POPE LEO THE GREAT AND ATTILA THE HUN.
The Western Roman Empire of the 5th century A.D. was only a reminiscence of the Empire former greatness. Corruption filled the government, which taxed its citizens so heavily that some fled beyond the Empire’s borders to live among the “barbarians.” Rome’s economy was wracked by the gradual loss of their conquered territories. The use of mercenaries had debilitated the once-invincible Roman Army. Rome sought peace through gold rather than by military might, paying some of the barbarian leaders to remains outside the Empire’s borders.
In 444 A.D. Attila became the sole ruler of the Huns. He was the most powerful and the most feared man in the Europe of his time. Stories of his cruelty were so frightening that Christians called him the “scourge of God.” Both the eastern and western branches of the Roman Empire paid him tribute to keep him from attacking. But when the emperor in the West, Valentinian III stopped paying tribute in about 450 A.D., Attila invaded Gaul with an army of 500,000 men. Only the combined armies of Rome and the Visigoths stopped his advance, achieving a draw against him in one of the deadliest battles in history, on the Catalaunian Fields. Having been, lets call it a tie, in Gaul, Attila invaded Italy in 452 A.D. He destroyed the city of Aquileia, captured Verona, collected tribute from Milan, and advanced on Rome. No army remained in his way, only a Pope.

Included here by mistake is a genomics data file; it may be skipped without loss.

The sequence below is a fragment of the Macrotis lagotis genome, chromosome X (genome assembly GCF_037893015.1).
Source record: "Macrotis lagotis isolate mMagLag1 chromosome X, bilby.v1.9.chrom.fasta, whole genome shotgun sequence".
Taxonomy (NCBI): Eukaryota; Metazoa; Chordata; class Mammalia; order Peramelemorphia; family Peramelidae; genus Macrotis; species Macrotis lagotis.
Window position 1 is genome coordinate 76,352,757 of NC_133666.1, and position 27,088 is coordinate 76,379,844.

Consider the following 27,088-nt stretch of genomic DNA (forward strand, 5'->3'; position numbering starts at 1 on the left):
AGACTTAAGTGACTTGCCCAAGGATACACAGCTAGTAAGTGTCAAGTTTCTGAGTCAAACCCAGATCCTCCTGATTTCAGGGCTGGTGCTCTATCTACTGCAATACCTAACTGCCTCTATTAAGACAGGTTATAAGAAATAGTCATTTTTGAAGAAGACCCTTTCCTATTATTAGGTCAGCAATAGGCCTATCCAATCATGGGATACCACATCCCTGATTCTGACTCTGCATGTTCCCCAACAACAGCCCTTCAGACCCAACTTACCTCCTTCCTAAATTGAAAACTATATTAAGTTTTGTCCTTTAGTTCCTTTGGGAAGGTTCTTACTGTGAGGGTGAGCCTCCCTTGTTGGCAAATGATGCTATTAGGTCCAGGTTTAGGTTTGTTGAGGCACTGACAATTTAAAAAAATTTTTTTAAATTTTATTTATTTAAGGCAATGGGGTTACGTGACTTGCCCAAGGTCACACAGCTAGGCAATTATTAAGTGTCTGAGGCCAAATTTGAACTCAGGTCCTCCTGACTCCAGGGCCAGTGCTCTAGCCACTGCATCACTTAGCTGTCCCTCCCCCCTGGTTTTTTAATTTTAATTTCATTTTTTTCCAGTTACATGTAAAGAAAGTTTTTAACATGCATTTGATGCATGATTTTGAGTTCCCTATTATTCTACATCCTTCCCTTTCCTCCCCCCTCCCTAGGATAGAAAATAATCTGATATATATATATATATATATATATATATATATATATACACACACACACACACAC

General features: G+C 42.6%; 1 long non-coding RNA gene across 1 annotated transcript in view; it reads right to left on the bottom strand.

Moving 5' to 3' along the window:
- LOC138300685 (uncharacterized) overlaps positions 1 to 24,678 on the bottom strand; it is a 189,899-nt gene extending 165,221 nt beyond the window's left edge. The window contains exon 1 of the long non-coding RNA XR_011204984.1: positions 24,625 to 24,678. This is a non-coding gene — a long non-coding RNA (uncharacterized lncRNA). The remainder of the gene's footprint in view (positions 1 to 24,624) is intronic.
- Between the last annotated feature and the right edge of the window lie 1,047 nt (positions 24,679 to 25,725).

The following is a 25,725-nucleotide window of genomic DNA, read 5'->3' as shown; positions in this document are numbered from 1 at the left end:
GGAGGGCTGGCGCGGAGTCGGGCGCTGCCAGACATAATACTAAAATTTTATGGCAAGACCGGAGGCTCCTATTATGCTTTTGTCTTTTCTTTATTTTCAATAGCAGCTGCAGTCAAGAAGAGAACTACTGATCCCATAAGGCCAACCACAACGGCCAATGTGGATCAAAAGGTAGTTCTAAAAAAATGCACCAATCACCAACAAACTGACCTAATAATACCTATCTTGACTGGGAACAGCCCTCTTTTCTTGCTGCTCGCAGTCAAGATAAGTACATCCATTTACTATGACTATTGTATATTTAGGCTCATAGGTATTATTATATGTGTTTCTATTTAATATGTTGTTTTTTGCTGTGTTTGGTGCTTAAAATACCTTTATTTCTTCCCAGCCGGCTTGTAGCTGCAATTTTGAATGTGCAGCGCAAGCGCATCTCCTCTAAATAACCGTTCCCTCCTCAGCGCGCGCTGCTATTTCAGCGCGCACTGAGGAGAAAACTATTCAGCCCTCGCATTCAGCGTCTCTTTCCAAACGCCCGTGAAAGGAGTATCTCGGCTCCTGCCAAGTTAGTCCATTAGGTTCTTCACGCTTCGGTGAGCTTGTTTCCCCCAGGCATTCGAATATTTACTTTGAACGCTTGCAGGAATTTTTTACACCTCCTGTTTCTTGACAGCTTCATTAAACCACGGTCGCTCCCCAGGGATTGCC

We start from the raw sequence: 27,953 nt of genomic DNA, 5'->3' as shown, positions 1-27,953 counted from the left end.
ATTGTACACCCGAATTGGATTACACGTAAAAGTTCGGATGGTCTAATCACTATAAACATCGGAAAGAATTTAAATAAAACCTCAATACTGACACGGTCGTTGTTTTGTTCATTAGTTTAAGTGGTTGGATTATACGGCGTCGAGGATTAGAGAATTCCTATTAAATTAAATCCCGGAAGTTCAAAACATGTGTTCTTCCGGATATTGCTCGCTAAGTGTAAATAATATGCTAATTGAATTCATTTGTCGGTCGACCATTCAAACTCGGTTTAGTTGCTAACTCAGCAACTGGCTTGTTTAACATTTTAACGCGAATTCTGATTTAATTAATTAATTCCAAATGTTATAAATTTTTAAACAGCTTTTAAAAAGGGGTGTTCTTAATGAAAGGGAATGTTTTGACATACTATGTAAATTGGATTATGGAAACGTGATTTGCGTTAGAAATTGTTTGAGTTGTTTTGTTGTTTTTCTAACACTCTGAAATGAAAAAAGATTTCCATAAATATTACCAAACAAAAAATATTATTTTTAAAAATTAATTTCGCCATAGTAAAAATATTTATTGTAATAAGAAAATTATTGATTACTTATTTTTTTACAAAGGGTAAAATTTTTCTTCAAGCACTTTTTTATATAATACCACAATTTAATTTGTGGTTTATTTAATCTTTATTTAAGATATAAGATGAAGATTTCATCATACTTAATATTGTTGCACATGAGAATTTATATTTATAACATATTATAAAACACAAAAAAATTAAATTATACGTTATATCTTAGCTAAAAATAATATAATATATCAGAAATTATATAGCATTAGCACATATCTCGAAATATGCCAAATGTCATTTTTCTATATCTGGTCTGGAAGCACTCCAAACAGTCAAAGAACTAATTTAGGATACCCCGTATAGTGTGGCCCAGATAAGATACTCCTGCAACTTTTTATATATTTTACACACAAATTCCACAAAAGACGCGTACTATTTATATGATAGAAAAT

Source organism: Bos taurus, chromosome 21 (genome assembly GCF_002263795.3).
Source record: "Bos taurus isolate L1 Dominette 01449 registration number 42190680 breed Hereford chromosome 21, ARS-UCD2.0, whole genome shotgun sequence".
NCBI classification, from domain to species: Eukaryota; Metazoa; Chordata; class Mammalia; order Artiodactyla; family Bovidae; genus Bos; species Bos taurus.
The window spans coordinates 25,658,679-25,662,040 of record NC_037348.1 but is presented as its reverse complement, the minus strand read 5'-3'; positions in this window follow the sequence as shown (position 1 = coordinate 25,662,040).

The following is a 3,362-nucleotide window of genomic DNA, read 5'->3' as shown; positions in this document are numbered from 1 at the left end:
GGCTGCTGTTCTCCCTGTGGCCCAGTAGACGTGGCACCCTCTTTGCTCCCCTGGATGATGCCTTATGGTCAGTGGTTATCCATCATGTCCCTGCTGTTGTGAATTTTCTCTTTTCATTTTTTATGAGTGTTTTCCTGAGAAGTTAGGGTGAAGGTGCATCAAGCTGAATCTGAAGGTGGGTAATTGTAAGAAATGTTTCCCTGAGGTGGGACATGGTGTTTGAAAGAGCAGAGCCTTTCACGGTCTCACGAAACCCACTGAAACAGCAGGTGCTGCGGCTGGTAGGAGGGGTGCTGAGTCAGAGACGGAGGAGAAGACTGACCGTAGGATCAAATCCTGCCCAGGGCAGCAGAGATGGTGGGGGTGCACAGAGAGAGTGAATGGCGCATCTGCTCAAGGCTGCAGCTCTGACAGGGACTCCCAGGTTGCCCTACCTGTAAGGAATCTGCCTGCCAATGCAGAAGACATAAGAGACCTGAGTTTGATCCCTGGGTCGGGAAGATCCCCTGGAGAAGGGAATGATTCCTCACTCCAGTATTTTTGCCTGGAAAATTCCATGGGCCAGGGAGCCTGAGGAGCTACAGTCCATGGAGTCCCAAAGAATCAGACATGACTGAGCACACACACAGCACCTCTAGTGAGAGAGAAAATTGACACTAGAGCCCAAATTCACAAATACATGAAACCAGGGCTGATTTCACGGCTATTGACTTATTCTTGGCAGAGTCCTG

Leo (also known as Pope Leo I and Leo the Great) grew up in the Italian city of Volterra, about 35 miles southwest of Florence, in the province of Tuscany. He was educated as a priest, and was an advisor to Pope Xystus III. When Xystus died in 440 A.D. Leo became bishop of Rome. For 21 years, Leo was one of the strongest Popes in history. His most famous test came when he confronted the mighty Attila.
As Attila approached to Rome, Pope Leo and two Roman officials went to meet...